Sunday, April 14, 2013


Kraków has traditionally been one of the leading centres of Polish academic, cultural, and artistic life and is one of Poland's most important economic hubs. It was the capital of Poland from 1038 to 1569. The city, situated on the Vistula River in the Lesser Poland region, is nowadays the second largest and one of the oldest cities in Poland. 

The name of Kraków is traditionally derived from Krakus (Krak, Grakch), the legendary founder of Kraków and a ruler of the tribe of Lechitians (Poles).

Wawel Hill – a Jurassic limestone rock, a dominant feature in the landscape of Kracow was formed about 150 million years ago. Early medieval legends tell stories about a dreadful dragon that lived in a cave on Wawel Hill, about his slayer Krakus, and about the latter’s daughter Wanda, who drowned herself in the Vistula rather than marry a German knight.
During the reign of Casimir the Restorer (1034-1058) Wawel became a significant political and administrative centre for the Polish State. Casimir’s son, Boleslas the Bold began the construction of a second Romanesque cathedral, which was finished by Boleslas the Wrymouth.

The Italian Renaissance arrived at Wawel in the early 16th century. King Alexander (1501-1506) and his brother Sigismund I the Old (1506-1548) commissioned the construction of a new palace in place of the Gothic residence, with an impressive large courtyard with arcaded galleries which was completed about 1540.

One of Kraków’s most beautiful streets is ul. Kanonicza. The late Pope John Paul II’s former residence is at numbers 19-21, which now house the Archdiocesan Museum.
In 1978, Karol Wojtyła, archbishop of Kraków, was elevated to the papacy as Pope John Paul II – the first Slavic pope ever, and the first non-Italian pope in 455 years.

The Renaissance Sukiennice (Cloth Hall, Drapers' Hall) is one of the city's most recognizable icons. It is the central feature of the Main Market Square in the Kraków Old Town, which has been listed as the UNESCO World Heritage Site since 1978. It was once a major centre of international trade. Traveling merchants met there to discuss business and to barter. During its golden age in the 15th century, Sukiennice was the source of a variety of exotic imports from the East – spices, silk, leather and wax – while Kraków itself exported textiles, lead, and salt from the Wieliczka Salt Mine.
Palm Sunday marks the official beginning of Poland’s Easter festivities –  the country’s most sacred holiday. Leading up to the season you'll see decorative handmade palms for sale all over Kraków's market square. These traditional decorations made from a variety of dried flowers and plants are crafted in villages all over Poland. Palms are taken to church on Sunday to be blessed before decorating homes for the duration of the season.

St. Mary's Basilica - Church of Our Lady Assumed into Heaven - is a Brick Gothic church re-built in the 14th century. Every hour on the half hour, a trumpet signal - called the Hejnał mariacki - is played from the top of the taller of St. Mary's two towers. The plaintive tune breaks off in mid-stream, to commemorate the famous 13th century trumpeter, who was shot in the throat while sounding the alarm before the Mongol attack on the city. The noon-time Hejnał is heard across Poland and abroad broadcast live by the Polish national Radio 1 Station.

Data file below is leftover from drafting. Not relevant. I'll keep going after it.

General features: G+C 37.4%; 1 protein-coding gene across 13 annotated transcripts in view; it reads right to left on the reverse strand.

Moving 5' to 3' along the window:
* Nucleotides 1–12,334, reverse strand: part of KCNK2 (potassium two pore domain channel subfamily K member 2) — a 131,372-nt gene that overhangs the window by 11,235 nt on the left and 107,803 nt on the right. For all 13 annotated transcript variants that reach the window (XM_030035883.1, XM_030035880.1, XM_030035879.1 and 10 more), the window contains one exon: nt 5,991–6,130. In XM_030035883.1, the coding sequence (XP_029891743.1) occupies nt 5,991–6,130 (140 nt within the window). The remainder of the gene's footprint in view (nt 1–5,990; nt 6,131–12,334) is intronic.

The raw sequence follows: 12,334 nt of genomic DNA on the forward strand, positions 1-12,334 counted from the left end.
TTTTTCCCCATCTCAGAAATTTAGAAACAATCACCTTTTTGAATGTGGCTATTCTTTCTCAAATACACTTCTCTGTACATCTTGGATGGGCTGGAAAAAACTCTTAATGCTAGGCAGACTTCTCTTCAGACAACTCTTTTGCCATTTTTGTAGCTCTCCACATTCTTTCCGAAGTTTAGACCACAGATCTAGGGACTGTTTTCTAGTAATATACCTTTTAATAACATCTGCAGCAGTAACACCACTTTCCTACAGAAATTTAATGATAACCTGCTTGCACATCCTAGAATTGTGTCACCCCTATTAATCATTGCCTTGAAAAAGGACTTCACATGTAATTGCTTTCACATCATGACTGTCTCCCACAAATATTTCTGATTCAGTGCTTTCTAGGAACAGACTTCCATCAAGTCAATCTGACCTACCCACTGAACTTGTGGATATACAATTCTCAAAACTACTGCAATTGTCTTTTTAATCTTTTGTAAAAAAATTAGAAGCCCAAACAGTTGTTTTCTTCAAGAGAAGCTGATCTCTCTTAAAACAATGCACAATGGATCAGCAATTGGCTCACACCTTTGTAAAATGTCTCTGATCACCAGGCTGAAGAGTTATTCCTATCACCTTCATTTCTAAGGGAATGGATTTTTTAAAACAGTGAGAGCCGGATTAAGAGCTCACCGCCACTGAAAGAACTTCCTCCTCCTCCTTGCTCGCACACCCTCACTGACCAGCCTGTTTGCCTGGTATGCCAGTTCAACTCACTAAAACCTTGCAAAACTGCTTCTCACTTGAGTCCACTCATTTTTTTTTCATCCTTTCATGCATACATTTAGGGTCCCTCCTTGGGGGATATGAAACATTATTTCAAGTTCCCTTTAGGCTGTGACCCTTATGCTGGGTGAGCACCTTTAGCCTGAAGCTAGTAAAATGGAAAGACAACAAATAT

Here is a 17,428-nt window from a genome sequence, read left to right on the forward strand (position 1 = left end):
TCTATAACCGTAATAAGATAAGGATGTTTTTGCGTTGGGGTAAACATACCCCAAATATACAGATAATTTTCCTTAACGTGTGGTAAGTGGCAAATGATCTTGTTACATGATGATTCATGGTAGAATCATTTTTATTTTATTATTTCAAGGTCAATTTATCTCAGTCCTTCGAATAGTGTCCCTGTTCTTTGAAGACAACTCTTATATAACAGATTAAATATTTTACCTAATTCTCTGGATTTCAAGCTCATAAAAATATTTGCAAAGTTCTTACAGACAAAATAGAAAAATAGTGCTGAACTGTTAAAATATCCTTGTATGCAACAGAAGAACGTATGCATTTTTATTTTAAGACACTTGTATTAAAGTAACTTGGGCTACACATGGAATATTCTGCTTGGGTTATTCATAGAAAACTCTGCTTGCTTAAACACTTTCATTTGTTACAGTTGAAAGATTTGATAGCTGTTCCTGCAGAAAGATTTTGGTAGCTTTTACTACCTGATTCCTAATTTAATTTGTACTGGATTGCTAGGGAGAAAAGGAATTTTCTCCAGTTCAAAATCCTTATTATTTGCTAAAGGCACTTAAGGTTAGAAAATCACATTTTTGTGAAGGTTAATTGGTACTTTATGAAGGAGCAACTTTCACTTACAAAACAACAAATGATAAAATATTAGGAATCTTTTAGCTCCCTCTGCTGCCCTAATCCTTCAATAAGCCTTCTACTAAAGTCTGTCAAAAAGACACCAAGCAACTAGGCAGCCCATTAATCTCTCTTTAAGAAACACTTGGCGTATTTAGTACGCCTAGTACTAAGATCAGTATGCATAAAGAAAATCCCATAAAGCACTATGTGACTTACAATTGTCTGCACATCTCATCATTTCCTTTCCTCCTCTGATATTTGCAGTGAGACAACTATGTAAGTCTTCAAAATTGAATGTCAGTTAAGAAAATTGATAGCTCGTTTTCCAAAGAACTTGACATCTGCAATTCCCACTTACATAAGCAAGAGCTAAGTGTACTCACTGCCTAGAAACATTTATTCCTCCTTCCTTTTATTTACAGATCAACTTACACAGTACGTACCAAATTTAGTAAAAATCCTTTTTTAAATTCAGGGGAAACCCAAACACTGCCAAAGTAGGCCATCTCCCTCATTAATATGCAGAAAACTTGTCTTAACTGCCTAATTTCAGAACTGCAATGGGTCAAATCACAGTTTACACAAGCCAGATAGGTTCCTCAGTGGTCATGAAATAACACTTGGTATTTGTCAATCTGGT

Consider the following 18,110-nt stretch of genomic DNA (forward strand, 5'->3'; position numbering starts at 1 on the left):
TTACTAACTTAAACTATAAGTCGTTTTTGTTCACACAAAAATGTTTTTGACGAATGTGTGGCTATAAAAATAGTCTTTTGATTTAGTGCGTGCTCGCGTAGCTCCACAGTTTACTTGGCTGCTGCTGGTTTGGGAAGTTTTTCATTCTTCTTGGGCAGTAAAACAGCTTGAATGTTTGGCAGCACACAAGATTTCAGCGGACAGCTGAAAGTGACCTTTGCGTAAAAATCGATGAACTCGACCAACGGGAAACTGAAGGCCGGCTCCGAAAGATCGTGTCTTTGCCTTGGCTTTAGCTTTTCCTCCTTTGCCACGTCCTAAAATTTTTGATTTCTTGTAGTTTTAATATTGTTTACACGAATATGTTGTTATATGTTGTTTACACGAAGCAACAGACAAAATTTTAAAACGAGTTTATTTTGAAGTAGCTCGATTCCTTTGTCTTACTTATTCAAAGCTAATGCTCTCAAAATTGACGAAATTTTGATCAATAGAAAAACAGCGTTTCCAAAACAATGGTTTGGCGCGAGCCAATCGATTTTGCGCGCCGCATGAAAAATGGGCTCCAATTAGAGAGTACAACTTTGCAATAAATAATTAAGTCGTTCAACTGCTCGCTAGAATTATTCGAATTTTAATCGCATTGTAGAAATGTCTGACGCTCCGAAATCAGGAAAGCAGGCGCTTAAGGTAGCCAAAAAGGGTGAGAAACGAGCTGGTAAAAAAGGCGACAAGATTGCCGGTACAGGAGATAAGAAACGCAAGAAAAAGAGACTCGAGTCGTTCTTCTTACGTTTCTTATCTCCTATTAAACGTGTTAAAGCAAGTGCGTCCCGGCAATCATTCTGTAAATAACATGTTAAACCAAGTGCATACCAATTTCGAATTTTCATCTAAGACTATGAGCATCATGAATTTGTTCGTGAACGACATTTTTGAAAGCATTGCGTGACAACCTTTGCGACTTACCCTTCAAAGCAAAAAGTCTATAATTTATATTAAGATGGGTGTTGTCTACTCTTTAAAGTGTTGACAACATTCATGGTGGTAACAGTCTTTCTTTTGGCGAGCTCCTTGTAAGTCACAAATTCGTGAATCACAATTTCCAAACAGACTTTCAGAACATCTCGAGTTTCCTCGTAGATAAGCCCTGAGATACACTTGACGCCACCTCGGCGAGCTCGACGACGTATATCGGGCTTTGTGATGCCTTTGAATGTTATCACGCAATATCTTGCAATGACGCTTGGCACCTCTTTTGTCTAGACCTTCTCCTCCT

The Jagiellonian University was established in 1364 by Casimir III the Great in Kazimierz. It is the oldest university in Poland, the second oldest university in Central Europe and one of the oldest universities in the world.

Marking the edge of the Old Town is Floriańska Gate. Completed in 1307 the gateway is one of the few surviving parts of the ancient defences that once circled the Old Town. Thirty-three metres tall, and topped with a Baroque roof that was added in 1657, the gate marks the main entrance into the old city, and was the original starting point for what was dubbed the Royal Road. It was through this gate that visiting kings, queens and nobility would enter the city on their way to Wawel.

Galeria Krakowska: 270 specialty shops, cafés, and restaurants on three floors in two roof-covered shopping malls and three plazas. It is part of an urban renewal project named ‘Nowe Miasto’ (New City) where instead of building shopping centres in greenfield land, the German project developer, ECE developed Galeria Krakowska in the busy inner city.

After years of preparation, the Oskar Schindler Enamelled Goods Factory re-opened to the public as a world-class museum in June 2010. The story of Oskar Schindler and his employees is one which has been well-known since the book and film by Thomas Keneally and Steven Spielberg (whose film Schindler’s List was shot almost entirely in Kraków), and while that story is now covered in detail on the original site, the museum casts the city of Kraków in the main role of its permanent exhibition titled, ‘Kraków During Nazi Occupation 1939-1945.’

Consistently excellent meals have seen Miód Malina establish themselves as one of the top restaurants in town, so book ahead if you fancy taking in the Grodzka views afforded by the raised window-side seating. The prices remain pegged generously low making a visit here not just recommended (as the Michelin Guide 2012 did) but essential. 

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